WHEN pub boss Jo Eames started renovating her house, she never imagined it would lead to her writing a novel.

But finding some faded newpaper cuttings beneath the floorboards provided the inspiration for a wartime tale focusing on the Second World War’s D-Day landings.

Ms Eames, whose company Peach runs The Fishes pub in North Hinksey, is now promoting her second novel, Not Only The Good Boys, which is set in the year leading up to D-Day.

But the story would not have been written had she not embarked on some DIY in her home, in Deddington, near Banbury.

After moving into the 14th-century house, Ms Eames decided on a revamp and began pulling up floorboards in her bathroom.

Lying there were ancient newspaper cuttings about a Major-General who had once owned her new home.

After carrying out some research into the soldier’s background, she decided he would make a fascinating character for her second novel.

Major-General Percy Hobart’s work included building a range of experimental tanks, known as Hobart’s Funnies.

According to Ms Eames it was a big help to the war effort.

The mum-of-one said: “It was while I was renovating my own house that I discovered a link to the Major-General that compelled me to want to tell his story – 70 years on from when he faced his sternest test.

“Under the bathroom lino I found some Egyptian newspapers dated 1939, and I was intrigued as to who had left them there.

“Then I found Major-General Hobart’s name on an old title deed to build a bathroom window and I realised he had once lived in the house with his family, between 1940 and 1948.

“This led me to the story of one of World War Two’s greatest unsung heroes.

“Although I discovered the cuttings in 2004, not long after we moved into the house, it took me until 2009 to realise that his life story would make a great subject for a novel.

“This summer, when people will remember the D-Day landings and the Allied victory in Europe, it’s fitting to be able to focus on some of the extraordinary events that took place in the run-up to June 6, 1944.”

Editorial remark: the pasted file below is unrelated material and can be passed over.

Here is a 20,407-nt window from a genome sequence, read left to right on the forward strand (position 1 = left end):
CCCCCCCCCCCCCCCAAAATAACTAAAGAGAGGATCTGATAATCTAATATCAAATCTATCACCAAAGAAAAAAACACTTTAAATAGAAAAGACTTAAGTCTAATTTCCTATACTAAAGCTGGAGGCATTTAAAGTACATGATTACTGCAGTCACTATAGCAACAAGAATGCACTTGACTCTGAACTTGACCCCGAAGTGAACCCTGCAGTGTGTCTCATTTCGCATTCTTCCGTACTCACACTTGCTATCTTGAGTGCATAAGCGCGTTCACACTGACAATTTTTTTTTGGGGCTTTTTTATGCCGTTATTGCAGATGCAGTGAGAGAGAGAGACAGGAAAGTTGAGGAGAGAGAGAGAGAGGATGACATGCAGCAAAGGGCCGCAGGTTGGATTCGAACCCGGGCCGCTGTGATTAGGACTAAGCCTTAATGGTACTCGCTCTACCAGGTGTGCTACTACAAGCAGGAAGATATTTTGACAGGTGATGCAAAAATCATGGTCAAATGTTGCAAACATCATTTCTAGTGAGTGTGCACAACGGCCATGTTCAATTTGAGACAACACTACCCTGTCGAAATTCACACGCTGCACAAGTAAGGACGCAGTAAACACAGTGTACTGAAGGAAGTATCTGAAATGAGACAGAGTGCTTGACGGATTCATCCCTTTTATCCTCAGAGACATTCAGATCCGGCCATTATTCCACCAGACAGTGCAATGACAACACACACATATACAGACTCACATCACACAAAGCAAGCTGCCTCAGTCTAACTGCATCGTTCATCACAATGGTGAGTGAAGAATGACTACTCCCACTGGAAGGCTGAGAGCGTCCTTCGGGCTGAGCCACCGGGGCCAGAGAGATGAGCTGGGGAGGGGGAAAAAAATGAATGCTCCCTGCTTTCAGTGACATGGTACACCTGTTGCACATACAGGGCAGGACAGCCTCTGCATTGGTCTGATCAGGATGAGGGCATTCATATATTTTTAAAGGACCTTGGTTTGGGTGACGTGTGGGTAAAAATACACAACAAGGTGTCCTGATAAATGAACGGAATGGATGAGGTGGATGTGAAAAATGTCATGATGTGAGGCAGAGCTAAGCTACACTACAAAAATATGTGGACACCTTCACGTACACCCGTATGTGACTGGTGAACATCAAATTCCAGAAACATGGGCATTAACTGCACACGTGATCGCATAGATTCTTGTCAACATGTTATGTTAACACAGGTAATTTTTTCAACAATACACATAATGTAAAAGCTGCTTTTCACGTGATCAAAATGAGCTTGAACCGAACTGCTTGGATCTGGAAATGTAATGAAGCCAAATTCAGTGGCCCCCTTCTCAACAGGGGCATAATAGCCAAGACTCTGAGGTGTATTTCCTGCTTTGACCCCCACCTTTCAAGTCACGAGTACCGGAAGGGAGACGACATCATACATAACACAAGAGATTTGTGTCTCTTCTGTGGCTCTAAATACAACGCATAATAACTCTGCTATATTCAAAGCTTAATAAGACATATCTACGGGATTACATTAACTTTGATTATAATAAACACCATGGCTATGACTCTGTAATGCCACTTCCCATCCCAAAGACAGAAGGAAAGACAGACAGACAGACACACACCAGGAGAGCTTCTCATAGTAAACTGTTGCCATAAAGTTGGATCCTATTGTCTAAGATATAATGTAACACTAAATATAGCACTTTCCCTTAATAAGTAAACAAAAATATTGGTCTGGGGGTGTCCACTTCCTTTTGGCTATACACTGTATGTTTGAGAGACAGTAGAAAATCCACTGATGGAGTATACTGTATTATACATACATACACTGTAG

Ms Eames, 49, who runs Peach pub company with partner Hamish Stoddart, lives with Mr Stoddart and their son Wilf, 16.

She said book clubs from Banbury and Chipping Norton will be among the first to read the book, and will then be invited to The Fishes on Thursday for a literary evening.

Ms Eames’s first novel, The Faithless Wife, was set during the Spanish Civil War.

Peach also owns The Fleece in Witney, and The Thatch and James Figg pubs in Thame.

The novel is being published, priced £9.99, by Peach Publishing.


  • SIR Percy Hobart was a British military engineer noted for his command of the 79th Armoured Division during the Second World War.
  • The Major-General was responsible for many of the specialised armoured vehicles that took part in the invasion of Normandy.


Sir Percy Hobart

  • He gave his name to a series of devices known as Hobart’s Funnies.
  • The modified tanks were created by the 79th Armoured Division or by specialists from the Royal Engineers.
  • The new models were designed to cope with problems encountered during the Dieppe Raid.
  • His tanks played a major role on Commonwealth beaches during the Normandy landings.
  • Sir Percy died in 1957.


  • A PARTY is planned to mark the 70 years since D-Day.
  • The 1940s-style garden party will take place at The Fishes pub, North Hinksey, next month.
  • On Sunday, June 8, the pub’s riverside gardens will host live swing music and street party food.
  • Readings will be given from Jo Eames’s book, Not Only The Good Boys, by actors in 1940s dress, with rewards for guests who come in the best 1940s outfits.